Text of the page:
One of the most fundamental aspects of the practice of law is that if a person has a court date, then he or she has to show up. Typically, lawyers can find a way to modify the most hardened rules; after all, it is part of the job description. Parties may be allowed to send representatives in their stead. Courts and administrative hearings departments use telephone conferences or even videoconferences. Still, no matter how much the burden of a physical appearance is reduced, the inconvenience remains. A petitioner or respondent in a legal matter still must find the time out of his or her daily schedule to come to court. Quite often, individuals must take time off of their jobs to appear and, depending on the nature of the proceedings, a family member or friend must do the same in order to accompany the person. Within the realm of minor ordinance violations, that inconvenience graduates into an insurmountable obstacle in the mind of the respondent. Unfortunately, most respondents choose to accept the consequences of failing to appear at the scheduled hearing. This action usually results in a default judgment setting out fines and costs that must be paid, voluntarily or involuntarily.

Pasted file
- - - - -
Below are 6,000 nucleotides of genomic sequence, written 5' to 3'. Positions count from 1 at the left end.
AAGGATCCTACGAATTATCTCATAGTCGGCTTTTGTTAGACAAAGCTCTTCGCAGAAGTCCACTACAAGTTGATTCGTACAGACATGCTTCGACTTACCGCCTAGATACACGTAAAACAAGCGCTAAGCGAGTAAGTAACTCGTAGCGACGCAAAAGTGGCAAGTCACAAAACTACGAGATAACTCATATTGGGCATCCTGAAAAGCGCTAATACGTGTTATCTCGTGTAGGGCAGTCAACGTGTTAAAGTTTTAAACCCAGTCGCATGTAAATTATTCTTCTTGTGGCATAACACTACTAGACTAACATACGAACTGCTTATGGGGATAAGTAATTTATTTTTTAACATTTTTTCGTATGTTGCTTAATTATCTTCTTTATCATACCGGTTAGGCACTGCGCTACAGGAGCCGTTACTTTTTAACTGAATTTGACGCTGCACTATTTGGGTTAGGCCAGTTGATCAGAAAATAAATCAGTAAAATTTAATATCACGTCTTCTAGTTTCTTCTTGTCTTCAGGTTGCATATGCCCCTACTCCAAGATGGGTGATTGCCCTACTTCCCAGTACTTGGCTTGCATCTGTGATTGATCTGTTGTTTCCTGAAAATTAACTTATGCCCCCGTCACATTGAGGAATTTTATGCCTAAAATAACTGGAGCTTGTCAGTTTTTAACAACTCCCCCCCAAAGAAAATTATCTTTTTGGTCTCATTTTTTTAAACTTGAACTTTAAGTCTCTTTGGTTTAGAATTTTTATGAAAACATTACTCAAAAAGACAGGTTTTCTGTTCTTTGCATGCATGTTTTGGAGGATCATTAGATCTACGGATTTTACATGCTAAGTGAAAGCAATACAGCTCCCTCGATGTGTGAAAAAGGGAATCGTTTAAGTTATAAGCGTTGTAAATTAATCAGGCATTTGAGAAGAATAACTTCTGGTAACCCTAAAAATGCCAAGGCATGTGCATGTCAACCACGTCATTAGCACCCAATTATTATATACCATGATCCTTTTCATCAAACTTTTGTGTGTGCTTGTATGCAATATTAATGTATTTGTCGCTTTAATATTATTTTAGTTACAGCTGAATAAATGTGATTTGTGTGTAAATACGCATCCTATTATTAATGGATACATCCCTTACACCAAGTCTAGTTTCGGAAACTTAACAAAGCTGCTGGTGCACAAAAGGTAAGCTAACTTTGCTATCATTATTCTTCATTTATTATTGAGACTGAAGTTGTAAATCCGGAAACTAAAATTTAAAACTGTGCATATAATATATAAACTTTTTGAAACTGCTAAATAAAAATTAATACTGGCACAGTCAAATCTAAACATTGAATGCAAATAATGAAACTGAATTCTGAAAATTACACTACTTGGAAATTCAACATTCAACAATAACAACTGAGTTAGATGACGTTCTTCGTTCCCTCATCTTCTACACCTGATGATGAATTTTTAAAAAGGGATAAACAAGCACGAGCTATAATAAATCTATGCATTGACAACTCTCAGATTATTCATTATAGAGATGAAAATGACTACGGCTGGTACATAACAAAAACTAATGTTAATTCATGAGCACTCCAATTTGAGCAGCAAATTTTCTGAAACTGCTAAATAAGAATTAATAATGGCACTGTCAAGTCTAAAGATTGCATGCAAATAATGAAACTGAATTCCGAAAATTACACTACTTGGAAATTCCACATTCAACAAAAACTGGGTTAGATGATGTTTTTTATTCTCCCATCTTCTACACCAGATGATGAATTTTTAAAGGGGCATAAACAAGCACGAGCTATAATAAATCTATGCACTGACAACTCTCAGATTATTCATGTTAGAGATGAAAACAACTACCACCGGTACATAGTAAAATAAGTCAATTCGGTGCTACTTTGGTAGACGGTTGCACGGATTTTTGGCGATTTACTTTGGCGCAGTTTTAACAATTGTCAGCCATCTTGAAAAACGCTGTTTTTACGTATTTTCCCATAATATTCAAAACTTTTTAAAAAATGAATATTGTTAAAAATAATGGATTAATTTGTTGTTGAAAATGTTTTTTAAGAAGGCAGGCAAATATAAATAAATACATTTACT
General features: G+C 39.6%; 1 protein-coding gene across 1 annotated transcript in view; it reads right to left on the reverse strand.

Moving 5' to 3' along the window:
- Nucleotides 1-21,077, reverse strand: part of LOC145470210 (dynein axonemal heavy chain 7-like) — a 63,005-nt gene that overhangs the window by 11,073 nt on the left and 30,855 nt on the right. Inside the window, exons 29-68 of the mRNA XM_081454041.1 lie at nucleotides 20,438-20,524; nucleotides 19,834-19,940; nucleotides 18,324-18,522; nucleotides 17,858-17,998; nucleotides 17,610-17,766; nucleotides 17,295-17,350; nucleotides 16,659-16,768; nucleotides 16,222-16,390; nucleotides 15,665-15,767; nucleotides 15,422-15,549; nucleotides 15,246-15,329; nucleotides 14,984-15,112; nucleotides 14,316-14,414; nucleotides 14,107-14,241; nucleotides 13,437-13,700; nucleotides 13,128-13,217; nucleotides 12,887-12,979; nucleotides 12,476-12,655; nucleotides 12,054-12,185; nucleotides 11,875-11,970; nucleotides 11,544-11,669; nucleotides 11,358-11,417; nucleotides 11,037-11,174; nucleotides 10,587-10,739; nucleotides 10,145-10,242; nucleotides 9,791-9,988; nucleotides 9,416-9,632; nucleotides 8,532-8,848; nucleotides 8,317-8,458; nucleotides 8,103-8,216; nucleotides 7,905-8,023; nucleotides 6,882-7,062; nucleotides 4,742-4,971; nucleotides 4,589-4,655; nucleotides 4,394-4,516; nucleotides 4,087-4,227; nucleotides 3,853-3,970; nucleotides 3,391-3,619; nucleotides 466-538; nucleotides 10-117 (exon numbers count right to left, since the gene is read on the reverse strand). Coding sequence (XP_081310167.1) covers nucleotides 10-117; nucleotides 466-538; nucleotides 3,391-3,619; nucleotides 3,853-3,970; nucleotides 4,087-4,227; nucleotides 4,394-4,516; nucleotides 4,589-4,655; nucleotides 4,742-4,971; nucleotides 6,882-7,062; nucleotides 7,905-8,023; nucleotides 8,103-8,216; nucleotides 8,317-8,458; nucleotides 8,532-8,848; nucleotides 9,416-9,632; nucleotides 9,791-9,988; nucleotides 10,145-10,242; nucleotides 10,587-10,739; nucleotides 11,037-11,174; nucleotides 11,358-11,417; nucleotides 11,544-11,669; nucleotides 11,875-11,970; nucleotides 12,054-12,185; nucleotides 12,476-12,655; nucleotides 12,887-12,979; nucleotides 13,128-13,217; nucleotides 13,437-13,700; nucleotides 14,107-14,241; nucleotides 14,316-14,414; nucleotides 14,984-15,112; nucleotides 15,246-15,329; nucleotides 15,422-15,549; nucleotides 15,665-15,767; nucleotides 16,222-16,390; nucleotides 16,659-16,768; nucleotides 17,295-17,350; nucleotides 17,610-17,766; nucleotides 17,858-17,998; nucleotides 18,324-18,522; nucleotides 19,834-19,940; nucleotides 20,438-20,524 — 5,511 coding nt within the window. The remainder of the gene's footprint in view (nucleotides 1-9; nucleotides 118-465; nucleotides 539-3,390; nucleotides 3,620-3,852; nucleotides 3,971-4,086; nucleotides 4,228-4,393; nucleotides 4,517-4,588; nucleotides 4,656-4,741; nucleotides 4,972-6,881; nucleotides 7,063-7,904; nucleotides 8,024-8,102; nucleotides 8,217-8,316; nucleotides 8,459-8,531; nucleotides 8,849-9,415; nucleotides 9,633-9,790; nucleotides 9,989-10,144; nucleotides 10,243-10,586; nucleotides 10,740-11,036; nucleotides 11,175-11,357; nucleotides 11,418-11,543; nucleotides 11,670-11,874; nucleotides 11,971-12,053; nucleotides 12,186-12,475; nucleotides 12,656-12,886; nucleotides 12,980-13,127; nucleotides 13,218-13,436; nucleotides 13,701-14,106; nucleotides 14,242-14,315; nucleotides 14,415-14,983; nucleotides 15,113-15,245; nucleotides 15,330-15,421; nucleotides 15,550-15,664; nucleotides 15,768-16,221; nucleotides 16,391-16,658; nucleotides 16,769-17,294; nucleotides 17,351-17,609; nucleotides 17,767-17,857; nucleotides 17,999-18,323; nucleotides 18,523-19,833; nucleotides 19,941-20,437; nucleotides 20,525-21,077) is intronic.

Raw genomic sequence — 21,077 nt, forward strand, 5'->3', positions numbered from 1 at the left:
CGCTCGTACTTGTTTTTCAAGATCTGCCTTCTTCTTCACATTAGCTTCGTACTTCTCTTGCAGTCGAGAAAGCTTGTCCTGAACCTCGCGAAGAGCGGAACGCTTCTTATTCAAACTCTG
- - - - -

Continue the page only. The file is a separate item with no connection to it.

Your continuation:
Those of us within the legal system may find it comfortable to simply accept these poor decisions as the consequence of not accepting responsibility. As judges and attorneys, this is our livelihood and we understand all the nuances of the legal system. From our complacent positions, it is hard to see the burden that is placed on the average layperson and the fear he or she feels when thrust, unwilling, into the legal system. Courts can ease these problems. From the vantage point of a governmental unit like the Cook County, Illinois, Department of Administrative Hearings (CCAH), which mostly adjudicates nonmoving ordinance violations in order to lessen the burden on the state-level trial courts, the question arises as to how the constituents of Cook County best can be served when they receive a citation for some kind of violation. In other words, CCAH sought to proactively find new ways of allowing respondents to resolve their citations that remove obstacles and encourage participation.
CCAH was created in 2009 in an effort to provide expedient, independent, and impartial hearings. A Cook County ordinance allowed for cases that were being heard by the Municipal Division of the Cook County Circuit Court to be moved to the new CCAH. The cases brought are civil in nature rather than criminal. Therefore, the hearings are less complex than a circuit court trial; however, we still follow a basic structure to ensure fairness and due process. The goal of CCAH is to provide expedient, independent, and impartial hearings to citizens who are alleged to have violated a Cook County ordinance.